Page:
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Bailout

NEWS
October 3, 2008
WASHINGTON (AP) -- Bit by bit, lawmaker by lawmaker, forces in favor of the massive financial rescue plan that was rejected just days ago are turning around the tide of opinion in Congress. They're using goodies, phone calls, old-fashioned arm twisting. They bring a keen knowledge of what needs to be added to the package to entice a particular congressman to flip, whether it has much to do with Wall Street or not. Mental health parity in big insurance plans? Sure, if that's what it takes.
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NEWS
October 3, 2008
Text of President Bush's statement Friday on Congress passing a $700 billion bailout bill for the financial industry, as provided by the White House: ------ BUSH: A short time ago, the House of Representatives passed a bill that is essential to helping America's economy weather the financial crisis. The Senate passed the same legislation on Wednesday night. And when Congress sends me the final bill, I'm going to sign it into law. There were moments this week when some thought the federal government could not rise to the challenge.
NEWS
October 3, 2008
WASHINGTON (AP) -- Wind power developers, disaster victims, college students, teachers and millions of taxpayers and businesses stand to see substantial benefits from the tax relief package that lawmakers added to the huge financial rescue plan. So will more narrowly focused groups, including motor sports racetrack owners, film producers and bicycle commuters. Virtually all of the tax breaks already exist. But many of them expired Jan. 1 for use in the current tax year, and the others will expire three months from now unless Congress renews them.
NEWS
October 3, 2008
http://www.rules.house.gov/110/text/110_hr4221_text.pdf Above is a link to the 442-page Senate approved financial markets bill as posted on the House Committee on Rules Web site. This is the base text under consideration. A vote by the House is expected Friday.
NEWS
October 3, 2008
"I am disappointed better alternatives weren't allowed a vote. I voted against this bill because as I said on Monday, rushing to bail out Wall Street won't protect Main Street. "This bill paid for by taxpayers fails to fix problems caused by government policies. ... "On Monday, I offered the Main Street Protection Act (HR 7228) to protect 100 percent of the accounts in FDIC-covered banks. On Tuesday, the federal debt ceiling crossed the threshold of $10 trillion. "My bill would have provided the time and confidence in our banking system for us to research, debate and construct legislation which would work in the long term - rather than this short-term fix at taxpayers' expense.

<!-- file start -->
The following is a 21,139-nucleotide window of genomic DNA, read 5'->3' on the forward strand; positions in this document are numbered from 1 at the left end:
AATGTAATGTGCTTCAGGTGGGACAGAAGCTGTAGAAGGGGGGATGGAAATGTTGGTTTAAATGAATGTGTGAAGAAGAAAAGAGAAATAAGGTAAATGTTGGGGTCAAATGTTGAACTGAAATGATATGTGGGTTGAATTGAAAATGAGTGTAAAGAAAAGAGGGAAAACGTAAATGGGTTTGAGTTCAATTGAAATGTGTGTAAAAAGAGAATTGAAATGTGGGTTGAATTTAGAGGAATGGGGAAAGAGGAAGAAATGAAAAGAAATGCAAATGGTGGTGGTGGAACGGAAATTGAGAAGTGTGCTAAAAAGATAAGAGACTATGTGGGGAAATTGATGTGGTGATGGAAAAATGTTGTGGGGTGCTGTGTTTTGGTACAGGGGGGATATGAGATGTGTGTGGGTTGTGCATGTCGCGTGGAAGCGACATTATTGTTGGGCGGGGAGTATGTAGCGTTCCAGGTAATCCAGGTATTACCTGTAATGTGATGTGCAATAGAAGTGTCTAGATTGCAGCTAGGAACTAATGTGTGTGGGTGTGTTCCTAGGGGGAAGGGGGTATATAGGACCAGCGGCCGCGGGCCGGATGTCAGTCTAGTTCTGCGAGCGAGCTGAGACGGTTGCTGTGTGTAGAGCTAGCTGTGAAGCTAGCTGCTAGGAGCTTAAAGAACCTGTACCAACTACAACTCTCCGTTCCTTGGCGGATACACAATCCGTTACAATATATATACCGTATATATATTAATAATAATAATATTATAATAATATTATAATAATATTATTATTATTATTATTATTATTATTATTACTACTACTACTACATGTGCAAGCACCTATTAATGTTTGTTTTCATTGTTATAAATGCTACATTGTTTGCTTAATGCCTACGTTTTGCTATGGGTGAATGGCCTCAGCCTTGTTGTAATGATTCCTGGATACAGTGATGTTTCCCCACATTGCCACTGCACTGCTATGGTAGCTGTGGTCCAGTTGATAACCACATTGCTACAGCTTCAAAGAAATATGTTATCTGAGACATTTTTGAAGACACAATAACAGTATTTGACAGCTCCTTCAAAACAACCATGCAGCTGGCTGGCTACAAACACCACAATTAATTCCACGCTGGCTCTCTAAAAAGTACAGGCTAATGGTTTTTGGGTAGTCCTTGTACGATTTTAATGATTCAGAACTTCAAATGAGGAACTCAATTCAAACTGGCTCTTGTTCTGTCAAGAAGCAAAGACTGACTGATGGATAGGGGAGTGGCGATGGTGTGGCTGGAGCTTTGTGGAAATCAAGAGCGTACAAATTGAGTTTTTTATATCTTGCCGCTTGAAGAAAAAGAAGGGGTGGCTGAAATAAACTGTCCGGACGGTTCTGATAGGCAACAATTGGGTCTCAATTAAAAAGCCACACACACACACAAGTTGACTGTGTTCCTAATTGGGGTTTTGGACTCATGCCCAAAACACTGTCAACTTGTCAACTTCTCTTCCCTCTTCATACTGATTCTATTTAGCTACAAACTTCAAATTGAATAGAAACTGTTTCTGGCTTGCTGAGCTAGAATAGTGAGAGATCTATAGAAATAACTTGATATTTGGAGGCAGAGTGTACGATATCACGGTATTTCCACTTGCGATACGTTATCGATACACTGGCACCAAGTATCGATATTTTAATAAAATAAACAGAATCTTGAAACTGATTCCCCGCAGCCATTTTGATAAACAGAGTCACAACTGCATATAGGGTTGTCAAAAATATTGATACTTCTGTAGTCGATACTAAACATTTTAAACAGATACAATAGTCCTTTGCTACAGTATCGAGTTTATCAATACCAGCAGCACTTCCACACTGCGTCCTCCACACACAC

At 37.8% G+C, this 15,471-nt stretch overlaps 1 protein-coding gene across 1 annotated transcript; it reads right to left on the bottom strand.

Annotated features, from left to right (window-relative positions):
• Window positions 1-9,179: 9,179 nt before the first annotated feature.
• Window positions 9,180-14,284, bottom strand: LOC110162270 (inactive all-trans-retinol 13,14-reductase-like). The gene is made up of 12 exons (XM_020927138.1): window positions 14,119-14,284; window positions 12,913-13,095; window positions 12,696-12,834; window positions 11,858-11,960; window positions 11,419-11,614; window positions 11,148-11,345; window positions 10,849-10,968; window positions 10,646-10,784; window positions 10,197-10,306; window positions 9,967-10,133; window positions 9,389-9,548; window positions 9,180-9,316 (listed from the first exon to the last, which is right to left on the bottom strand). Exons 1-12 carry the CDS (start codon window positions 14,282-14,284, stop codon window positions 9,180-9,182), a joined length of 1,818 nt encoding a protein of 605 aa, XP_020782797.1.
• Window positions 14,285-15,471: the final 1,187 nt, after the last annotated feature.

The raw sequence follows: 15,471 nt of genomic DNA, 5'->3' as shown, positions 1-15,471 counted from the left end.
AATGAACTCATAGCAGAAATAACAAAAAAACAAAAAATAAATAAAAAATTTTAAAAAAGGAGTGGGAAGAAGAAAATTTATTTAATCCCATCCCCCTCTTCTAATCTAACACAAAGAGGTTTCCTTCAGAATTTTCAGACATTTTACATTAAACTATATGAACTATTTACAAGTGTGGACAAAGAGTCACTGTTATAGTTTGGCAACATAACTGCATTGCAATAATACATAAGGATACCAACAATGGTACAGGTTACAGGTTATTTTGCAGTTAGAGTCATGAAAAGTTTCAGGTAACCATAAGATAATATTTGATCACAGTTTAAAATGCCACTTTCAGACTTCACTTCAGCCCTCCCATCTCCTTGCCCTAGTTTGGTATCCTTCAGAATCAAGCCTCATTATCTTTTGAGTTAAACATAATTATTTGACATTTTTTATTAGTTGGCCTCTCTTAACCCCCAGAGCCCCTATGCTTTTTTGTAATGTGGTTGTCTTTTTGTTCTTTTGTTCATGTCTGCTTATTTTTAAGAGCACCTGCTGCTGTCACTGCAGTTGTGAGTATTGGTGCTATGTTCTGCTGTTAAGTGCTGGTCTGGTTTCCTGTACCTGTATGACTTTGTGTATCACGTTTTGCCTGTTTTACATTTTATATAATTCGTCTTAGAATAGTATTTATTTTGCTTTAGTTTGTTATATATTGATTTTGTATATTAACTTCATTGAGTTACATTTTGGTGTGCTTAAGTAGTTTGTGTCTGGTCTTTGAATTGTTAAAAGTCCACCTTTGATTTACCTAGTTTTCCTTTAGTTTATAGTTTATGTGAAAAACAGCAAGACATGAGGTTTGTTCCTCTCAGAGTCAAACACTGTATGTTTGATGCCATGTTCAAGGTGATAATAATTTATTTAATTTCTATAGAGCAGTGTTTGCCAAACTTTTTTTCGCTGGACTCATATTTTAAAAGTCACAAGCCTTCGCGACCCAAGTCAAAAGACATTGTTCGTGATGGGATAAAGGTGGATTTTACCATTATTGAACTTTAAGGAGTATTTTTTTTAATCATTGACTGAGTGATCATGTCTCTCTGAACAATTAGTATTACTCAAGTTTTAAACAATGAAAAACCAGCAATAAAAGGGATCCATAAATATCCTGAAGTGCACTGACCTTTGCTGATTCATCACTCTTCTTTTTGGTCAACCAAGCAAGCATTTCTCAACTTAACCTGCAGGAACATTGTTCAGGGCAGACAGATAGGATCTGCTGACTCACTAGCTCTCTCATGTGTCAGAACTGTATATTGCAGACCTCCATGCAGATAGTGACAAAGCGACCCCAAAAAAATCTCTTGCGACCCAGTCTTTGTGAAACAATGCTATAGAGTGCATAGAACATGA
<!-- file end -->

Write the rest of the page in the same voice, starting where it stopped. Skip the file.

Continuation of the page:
NEWS
October 3, 2008
WASHINGTON COUNTY -- The U.S. House of Representatives' decision to vote down a $700 billion Wall Street rescue plan drew mixed reaction Monday from local residents and elected officials.
NEWS
October 3, 2008
WASHINGTON -- The following statement was released today by the office of U.S. Rep. Roscoe Bartlett, R-Md., after the House of Representatives' passage of the financial bailout bill: Congressman Roscoe Bartlett said that "I am disappointed better alternatives weren't allowed a vote. I voted against this bill because as I said on Monday, rushing to bail out Wall Street won't protect Main Street. This bill paid for by taxpayers fails to fix problems caused by government policies.
NEWS
October 3, 2008
WASHINGTON - U.S. Rep. Bill Shuster voted against the $700 billion federal mortgage bailout earlier this week, but announced late this morning that he would vote for the bill coming before the House this afternoon. The bill passed the House by a 263-171 margin and was promptly signed by President Bush. "My constituents feel the pain ... and the pain will manifest itself as job losses," Shuster, R-9th, said of the crisis in financial markets. The version the House is voting on is virtually the same as that passed by the U.S. Senate on Wednesday night, he said.
NEWS
October 3, 2008
WASHINGTON - Rep. Shelley Moore Capito, R-W.Va., released the following statement Friday after voting against the financial bailout bill: "While we've seen some key adjustments around the edges, this is fundamentally the same bill we considered on Monday," said Capito. "We're still talking about $700 billion dollars, and we're still talking about a process that lacks sufficient oversight and taxpayer protections for West Virginia families who pay their bills and play by the rules.
NEWS
October 1, 2008
"I agree with John McCain on one thing about the bailout. At any firm that accepts the bailout, all the officers should be limited to a total compensation no greater than that of the U.S. president, currently $400,000 per year. No exceptions, no bonuses, no stock options. If they don't want to accept that restriction, they don't have to accept the bailout. Why should the people who got us into this mess get golden parachutes?" -- Chambersburg, Pa. "Is there anyone out there that senses the drift in American politics toward socialism, or am I alone?
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